There are, however, some counterexamples:

Example 8

tandarts tand-arts /tɑnd.ɑrts/ [tɑndɑrts] or [tɑnt.ɑrts] dentist

Kerkhoff (2007) suggests that this inconsistency might be the result of a frequency effect: the combination of tandtooth and artsdoctor is much more frequent than the combination of the the two words huidskin and artsdoctor. Furthermore, the syllabification of [tɑndɑrts] might be [tɑn.dɑrts], rather than [tɑnd.ɑrts] as a result of a possible loss of transparent morphological structure.

Matters are more complex if the second element begins with an obstruent: if the second element starts with a plosive, it depends on the voicing of that plosive whether final devoicing applies: if it is voiceless, the whole consonant cluster surfaces as voiceless. Yet if it is voiced, no final devoicing occurs, and the consonant cluster is voiced. This process has been referred to as regressive voicing assimilation. Furthermore, if the second constituent starts with a fricative, the voicing specification depends on the voicing quality of the coda consonant.

In cases where a geminate consonant could arise in compounding (handdoektowel, cf. also morphological topics about compounding compounding), degemination takes place, since geminate consonants are not allowed in Dutch:

Example 9

handdoek hand-doek /hand.duk/ [han.duk] towel

The influence of suffixes on final devoicing
Nominal stems surfacing with suffixes behave in various ways with regard to final devoicing, depending on the suffix attached to the stem. There are suffixes that trigger final devoicing and others that do not.

Suffixes that do not trigger final devoicing are the consonant-initial past tense suffix –de (Booij 1977; Booij 1995; Ernestus and Baayen 2003), due to regressive voicing assimilation, and all Dutch vowel-initial suffixes, with the exception of –aardig and –achtig. These suffixes are generally referred to as cohering suffixes. Some examples are given in table 2:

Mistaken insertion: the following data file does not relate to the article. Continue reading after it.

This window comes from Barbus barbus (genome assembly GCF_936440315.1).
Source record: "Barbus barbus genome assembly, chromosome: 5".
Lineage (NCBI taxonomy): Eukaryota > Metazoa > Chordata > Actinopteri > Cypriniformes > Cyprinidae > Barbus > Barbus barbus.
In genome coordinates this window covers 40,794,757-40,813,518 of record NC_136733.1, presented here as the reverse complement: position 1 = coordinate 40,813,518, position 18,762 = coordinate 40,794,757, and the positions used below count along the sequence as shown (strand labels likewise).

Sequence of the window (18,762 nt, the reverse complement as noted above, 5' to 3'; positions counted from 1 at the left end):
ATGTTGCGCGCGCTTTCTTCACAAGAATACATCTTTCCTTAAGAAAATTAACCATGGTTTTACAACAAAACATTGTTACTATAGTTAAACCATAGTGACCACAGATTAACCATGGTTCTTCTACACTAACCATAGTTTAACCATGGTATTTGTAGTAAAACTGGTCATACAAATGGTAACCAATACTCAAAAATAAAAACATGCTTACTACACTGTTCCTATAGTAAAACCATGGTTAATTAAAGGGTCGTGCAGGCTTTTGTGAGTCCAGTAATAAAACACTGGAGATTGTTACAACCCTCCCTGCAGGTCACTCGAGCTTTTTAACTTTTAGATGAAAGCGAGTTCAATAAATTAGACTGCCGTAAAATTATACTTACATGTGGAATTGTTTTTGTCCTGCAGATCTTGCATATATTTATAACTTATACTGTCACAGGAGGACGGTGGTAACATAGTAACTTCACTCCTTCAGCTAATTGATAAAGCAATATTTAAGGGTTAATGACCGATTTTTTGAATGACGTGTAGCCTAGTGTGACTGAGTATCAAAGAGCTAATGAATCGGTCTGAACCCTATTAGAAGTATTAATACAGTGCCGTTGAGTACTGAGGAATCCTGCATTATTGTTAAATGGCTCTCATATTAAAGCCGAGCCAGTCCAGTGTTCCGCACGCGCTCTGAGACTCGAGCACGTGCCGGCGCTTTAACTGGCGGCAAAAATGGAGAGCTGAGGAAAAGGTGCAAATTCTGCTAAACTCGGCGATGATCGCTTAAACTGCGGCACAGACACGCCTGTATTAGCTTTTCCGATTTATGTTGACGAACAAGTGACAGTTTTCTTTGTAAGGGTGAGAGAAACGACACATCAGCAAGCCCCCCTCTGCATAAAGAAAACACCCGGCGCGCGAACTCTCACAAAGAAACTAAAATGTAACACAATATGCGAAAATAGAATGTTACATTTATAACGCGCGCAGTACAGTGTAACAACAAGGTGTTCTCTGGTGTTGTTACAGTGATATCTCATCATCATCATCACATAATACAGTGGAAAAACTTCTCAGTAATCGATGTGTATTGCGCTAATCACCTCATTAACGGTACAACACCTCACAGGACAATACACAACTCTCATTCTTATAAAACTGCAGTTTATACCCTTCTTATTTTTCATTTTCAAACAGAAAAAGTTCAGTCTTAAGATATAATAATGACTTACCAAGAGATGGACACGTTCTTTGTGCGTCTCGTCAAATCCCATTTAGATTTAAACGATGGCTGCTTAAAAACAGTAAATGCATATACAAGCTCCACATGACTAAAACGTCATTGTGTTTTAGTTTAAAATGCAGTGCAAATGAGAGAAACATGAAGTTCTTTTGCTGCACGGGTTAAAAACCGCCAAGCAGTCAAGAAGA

Table 2
-air miljard/mɪljɑrd/[mɪljɑrt]billion miljardair[mɪljɑrdɛr]billionaire
-de (PST) krab/krɑb/[krɑp]scratch krabde[krɑbdə]scratched
-e lief/liv/[lif]sweet, dear lieve[livə]dear
-elijk dood/dod/[dot]dead dodelijk[dodələk]lethal
-en (PL) hand/hɑnd/[hɑnt]hand handen[hɑndən]hands
-en (INF) lees/lez/[les]I read lezen[lezən]read
-ig rood/rod/[rot]red rodig[rodəɣ]reddish

The vowel-initial suffixes in this list syllabify with the stem, so that the stem-final consonant surfaces in the onset position of the syllable containing the suffix, and therefore final devoicing does not apply.

The suffixes triggering final devoicing are all Dutch consonant-initial suffixes (except the past tense suffix –de), as well as –aardig and –achtig (Booij 1977; Booij 1995; Ernestus and Baayen 2003). These suffixes are generally referred to as non-cohering suffixes. Some examples are given in table 3:


Table 3
affix stem derivation
-aardig goed/gud/[gut]good goedaardig[gutardəx]good-natured
-achtig rood/rod//rot/red roodachtig[rotaxtəx]reddish
-loos draad/drad/[drat]wire draadloos[dratlos]wireless
-je hond/hɔnd/[hɔnt]dog hondje[hɔntje]little dog

The suffix -(e)nis behaves ambivalently with respect to final devoicing. In some cases, the suffix does trigger final devoicing, whereas in other cases it does not:


Table 4
affix stem derivation
-(e)nis /beɣrav/[bəɣraf] begrafenis[bəɣrafənɪs]funeral
/vərbɪnd/[vərbɪnt] verbintenis[vərbɪntənɪs]alliance, commitment
/ɛrv/[ɛrf] erfenis[ɛrfənɪs]inheritance
/hɛrɛiz/[hɛrɛis] herrijzenis [hɛrɛizənɪs]resurrection
[+] Incomplete neutralization: phonetic aspects of final devoicing

Phonetically speaking, the neutralization of voicing in final obstruents is not a complete neutralization. Production and perception experiments have shown that the phonetic neutralization between underlyingly voiceless obstruents /p, t, f, s, x/ and devoiced obstruents /b, d, v, z, ɣ/ is phonetically incomplete, i.e., phonetically, they are not completely identical. Ernestus and Baayen (2006) found that the release noise of underlyingly voiced word-final plosives is significantly shorter than that of underlyingly voiceless word-final plosives, and that codas with labiodental or alveolar fricatives are significantly longer with respect to the underlyingly voiced fricatives than the underlyingly voiceless fricatives. Warner et al. (2004) also found a significant difference in vowel length: vowels preceding underlyingly voiced obstruents are longer than vowels preceding underlyingly voiceless obstruents.